Although we believe that the task of the federal court sitting in diversity is to ascertain the substantive content of state law as it either has been determined by the highest court of the state or as it would be by that court if the present case were before it now, we pause to emphasize that this determination in no way implies any erosion of our precedent that, in the absence of prevailing authority from the state's highest court, federal courts ought to give great weight to the holdings of the state's intermediate appellate courts and ought to deviate from those holdings only when there are persuasive indications that the highest court of the state would decide the case differently from the decision of the intermediate appellate court. See State Farm Mut. Auto. Ins. Co. v. Pate, 275 F.3d 666, 669 (7th Cir. 2001); Lexington Ins. Co. v. Rugg & Knopp, Inc., 165 F.3d 1087, 1090 (7th Cir. 1999); Allen v. Transamerica Ins. Co., 128 F.3d 462, 466 (7th Cir. 1997). See generally E. Chemerinsky, Federal Jurisdiction sec. 5.3 at 323-26 (3d ed. 1999) (discussing Supreme Court authorities); Yonover, supra at 5 n.21. As the Supreme Court has held, "[w]here an intermediate appellate state court rests its considered judgment upon the rule of which it announces, that is a datum for ascertaining state law which is not to be disregarded by a federal court unless it is convinced by other persuasive data that the highest court of the state would decide otherwise." West v. Am. Tel. & Tel. Co., 311 U.S. 223, 237 (1940).*fn11
In sum, we adhere today to the general rule, articulated and applied throughout the United States, that, in determining the content of state law, the federal courts must assume the perspective of the highest court in that state and attempt to ascertain the governing substantive law on the point in question. See Allen, 128 F.3d at 466-67. See generally 19 Charles Alan Wright, Arthur R. Miller & Edward H. Cooper, Federal Practice and Procedure: Jurisdiction 2d sec. 4507 at 157-61.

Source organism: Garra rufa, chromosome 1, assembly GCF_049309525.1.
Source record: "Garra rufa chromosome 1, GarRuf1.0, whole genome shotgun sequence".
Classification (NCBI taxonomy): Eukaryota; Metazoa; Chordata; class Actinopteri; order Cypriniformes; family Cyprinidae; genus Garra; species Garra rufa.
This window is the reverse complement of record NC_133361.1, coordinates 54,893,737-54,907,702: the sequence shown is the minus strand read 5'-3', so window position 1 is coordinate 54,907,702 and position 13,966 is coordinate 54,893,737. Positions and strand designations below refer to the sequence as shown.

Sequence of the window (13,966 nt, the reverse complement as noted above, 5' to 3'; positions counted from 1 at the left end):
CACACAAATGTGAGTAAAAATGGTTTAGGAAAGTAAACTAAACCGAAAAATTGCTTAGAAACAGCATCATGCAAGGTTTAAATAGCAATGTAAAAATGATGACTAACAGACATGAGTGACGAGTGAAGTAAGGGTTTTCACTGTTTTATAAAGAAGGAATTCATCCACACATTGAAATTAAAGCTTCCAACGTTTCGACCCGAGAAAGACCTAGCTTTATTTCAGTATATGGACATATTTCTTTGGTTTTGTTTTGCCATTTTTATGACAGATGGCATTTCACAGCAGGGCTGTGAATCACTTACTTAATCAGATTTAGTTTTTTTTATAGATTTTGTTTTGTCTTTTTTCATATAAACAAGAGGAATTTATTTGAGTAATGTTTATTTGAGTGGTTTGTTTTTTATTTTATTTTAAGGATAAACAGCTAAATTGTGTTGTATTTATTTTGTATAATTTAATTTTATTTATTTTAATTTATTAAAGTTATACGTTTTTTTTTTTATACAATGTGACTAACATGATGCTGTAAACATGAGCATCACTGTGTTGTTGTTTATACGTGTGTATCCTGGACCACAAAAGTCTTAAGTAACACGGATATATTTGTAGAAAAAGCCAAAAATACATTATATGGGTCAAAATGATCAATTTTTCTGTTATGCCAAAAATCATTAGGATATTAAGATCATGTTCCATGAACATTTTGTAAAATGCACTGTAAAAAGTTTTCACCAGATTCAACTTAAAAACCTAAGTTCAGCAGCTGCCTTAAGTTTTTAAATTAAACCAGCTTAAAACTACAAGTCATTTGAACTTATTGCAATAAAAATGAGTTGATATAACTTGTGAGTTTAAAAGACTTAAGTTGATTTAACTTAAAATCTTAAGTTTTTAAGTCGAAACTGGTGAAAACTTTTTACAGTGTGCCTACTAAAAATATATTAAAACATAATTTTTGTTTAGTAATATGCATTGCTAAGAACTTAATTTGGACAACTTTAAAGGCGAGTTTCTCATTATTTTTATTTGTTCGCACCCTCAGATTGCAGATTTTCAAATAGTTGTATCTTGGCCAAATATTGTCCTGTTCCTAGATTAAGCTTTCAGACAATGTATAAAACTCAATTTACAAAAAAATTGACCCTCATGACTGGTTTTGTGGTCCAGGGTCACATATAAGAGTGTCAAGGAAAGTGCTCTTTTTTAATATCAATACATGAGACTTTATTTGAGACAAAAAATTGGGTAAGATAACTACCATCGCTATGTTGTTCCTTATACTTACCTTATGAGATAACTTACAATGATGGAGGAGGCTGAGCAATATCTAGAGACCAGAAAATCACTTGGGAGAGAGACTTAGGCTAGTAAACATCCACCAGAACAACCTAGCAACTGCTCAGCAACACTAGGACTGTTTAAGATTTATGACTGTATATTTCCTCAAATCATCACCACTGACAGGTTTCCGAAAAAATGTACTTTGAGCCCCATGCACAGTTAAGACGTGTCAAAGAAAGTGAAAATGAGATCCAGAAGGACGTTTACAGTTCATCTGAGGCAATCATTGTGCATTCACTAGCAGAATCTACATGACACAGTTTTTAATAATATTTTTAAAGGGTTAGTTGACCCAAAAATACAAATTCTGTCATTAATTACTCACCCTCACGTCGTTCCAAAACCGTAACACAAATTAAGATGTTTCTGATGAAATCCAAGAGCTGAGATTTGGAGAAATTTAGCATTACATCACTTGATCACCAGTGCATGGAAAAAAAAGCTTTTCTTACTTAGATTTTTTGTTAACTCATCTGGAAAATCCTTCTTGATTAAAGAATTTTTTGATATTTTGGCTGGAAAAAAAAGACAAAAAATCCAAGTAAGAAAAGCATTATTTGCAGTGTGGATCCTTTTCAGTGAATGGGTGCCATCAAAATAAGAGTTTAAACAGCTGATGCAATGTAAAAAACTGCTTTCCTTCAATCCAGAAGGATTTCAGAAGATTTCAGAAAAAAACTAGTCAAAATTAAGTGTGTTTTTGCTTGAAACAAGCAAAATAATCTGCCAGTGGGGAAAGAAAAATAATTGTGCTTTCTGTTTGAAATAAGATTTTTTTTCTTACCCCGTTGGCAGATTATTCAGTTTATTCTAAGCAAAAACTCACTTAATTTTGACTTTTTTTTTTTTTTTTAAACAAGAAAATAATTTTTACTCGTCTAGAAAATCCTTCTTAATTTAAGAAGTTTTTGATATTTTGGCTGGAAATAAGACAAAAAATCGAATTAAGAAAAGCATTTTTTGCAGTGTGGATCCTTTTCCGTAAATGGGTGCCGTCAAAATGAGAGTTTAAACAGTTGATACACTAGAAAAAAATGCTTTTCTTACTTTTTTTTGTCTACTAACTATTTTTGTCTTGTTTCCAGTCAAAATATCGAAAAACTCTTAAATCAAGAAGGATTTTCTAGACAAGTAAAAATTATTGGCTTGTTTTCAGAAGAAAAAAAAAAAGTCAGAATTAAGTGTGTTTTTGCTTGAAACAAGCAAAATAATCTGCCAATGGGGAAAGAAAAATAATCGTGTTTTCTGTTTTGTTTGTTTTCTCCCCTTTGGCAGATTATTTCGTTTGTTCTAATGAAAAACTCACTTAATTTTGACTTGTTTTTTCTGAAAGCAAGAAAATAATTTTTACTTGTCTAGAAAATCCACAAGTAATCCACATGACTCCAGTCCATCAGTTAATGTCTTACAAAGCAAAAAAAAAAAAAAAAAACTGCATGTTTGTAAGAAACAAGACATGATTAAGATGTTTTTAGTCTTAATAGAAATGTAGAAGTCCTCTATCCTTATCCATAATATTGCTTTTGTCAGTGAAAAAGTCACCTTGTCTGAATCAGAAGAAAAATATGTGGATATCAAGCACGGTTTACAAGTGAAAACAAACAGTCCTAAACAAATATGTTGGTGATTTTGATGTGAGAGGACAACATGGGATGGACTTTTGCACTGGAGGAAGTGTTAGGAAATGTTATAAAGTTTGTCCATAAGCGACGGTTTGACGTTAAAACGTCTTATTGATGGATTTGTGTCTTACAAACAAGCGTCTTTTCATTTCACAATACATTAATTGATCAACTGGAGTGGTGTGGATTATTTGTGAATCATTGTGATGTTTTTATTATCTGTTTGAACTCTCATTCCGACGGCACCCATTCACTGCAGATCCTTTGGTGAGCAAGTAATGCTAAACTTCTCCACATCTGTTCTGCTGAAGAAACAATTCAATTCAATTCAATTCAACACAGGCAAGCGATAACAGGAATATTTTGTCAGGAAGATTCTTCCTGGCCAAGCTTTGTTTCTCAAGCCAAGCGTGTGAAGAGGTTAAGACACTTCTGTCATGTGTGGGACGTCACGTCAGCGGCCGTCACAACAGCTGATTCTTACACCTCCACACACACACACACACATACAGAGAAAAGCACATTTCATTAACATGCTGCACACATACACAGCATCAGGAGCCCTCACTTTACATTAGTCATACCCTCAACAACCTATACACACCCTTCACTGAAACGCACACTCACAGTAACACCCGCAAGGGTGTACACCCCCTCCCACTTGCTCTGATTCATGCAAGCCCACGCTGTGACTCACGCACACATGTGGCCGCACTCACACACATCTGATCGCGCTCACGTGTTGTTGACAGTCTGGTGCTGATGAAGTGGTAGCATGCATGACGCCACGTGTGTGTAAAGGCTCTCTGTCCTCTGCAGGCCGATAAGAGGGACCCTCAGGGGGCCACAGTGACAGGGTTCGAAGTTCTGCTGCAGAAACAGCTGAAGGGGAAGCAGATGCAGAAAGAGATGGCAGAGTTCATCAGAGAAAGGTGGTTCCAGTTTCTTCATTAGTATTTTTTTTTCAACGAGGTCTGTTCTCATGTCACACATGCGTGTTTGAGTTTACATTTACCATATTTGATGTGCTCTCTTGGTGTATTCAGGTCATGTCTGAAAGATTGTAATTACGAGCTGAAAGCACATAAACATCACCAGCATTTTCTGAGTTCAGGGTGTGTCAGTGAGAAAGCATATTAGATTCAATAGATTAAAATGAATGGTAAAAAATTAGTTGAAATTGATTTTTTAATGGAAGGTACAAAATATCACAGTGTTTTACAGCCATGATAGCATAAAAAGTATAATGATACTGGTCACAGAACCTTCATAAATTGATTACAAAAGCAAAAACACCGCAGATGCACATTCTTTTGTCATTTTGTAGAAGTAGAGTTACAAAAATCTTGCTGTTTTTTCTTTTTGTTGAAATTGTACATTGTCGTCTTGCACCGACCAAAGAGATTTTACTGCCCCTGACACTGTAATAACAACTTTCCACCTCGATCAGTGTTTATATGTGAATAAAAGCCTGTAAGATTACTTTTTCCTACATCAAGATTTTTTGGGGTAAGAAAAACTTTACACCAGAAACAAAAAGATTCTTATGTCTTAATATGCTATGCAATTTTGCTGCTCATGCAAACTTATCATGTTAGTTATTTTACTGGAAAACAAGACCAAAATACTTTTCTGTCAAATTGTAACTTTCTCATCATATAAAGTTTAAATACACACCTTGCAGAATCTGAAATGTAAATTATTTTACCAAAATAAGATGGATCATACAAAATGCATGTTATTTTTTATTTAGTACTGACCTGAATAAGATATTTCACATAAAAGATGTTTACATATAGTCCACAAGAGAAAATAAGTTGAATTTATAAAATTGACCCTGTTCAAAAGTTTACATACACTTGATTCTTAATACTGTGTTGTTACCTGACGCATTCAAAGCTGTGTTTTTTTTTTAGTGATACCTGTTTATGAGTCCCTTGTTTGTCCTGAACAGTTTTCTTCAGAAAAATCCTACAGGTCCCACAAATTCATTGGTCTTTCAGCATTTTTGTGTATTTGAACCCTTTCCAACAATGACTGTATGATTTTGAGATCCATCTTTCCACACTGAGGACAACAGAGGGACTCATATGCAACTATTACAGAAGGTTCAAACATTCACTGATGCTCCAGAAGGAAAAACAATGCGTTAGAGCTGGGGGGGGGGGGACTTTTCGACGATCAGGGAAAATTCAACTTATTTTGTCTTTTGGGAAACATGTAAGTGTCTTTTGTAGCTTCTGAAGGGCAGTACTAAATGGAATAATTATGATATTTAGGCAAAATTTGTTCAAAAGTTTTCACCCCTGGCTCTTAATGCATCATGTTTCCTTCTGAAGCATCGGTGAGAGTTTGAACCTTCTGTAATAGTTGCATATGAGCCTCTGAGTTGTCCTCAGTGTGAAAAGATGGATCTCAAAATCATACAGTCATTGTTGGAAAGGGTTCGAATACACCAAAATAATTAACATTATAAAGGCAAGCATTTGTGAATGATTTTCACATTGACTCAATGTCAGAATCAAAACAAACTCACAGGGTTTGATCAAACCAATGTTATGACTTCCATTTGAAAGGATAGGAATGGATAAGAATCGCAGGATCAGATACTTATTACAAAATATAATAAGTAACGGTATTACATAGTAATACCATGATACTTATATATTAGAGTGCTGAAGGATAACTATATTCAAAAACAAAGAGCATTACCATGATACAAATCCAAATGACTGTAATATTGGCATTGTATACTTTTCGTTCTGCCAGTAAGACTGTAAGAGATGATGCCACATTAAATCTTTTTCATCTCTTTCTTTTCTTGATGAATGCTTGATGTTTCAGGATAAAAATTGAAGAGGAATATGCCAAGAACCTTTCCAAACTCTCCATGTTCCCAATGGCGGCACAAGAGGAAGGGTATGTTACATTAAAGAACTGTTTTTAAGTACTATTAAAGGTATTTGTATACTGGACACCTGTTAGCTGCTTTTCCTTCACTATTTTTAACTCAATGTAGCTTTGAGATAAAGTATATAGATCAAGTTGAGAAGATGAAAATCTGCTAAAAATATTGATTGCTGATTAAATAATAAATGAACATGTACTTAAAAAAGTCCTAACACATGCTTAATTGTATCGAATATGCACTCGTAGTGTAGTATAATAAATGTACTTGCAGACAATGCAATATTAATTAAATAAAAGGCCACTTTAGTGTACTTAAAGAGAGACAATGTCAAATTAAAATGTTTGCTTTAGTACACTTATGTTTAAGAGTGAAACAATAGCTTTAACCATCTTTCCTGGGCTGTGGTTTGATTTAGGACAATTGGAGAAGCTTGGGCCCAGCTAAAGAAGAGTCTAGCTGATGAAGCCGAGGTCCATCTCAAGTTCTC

As we have noted earlier, federal courts have, under Article III, the authority and, indeed, the duty to ascertain the content of state substantive law when called upon to do so in the exercise of the diversity jurisdiction of the federal courts. Exercising this responsibility is no easy task. As one jurist-author has noted, "[f]inding the applicable state law . . . is a search that often proves elusive."*fn12 Moreover, although often lost in the debate about the continued importance of diversity jurisdiction in our constitutional scheme--a debate that usually focuses on the number of cases involved--there is a significant impact on the health of our federalism as federal courts interpret, with increasing frequency, issues of state law.*fn13 As the same author pointed out, there is some evidence that federal courts are not the best prognosticators of the future course of state doctrinal issues.*fn14 Unless and until corrected, these missteps by federal courts can have a grave impact on the principled and orderly growth of state law principles. These decisions "inevitably skew the decisions of persons and businesses that rely on them and inequitably affect the losing federal litigant who cannot appeal the decision to the state supreme court; they may even mislead lower state courts that may be inclined to accept federal predictions as applicable precedent."*fn15 It may be that, in the process of ascertaining the content of state law, federal judges make, on occasion, significant contributions to the growth of state jurisprudence.*fn16 Yet, the potential for significant intrusion, sometimes with disastrous results, counsels that the task be undertaken with great care, thoroughness and a full realization of the impact that the process, even when executed adroitly, has on "Our Federalism." See Younger v. Harris, 401 U.S. 37, 44 (1971).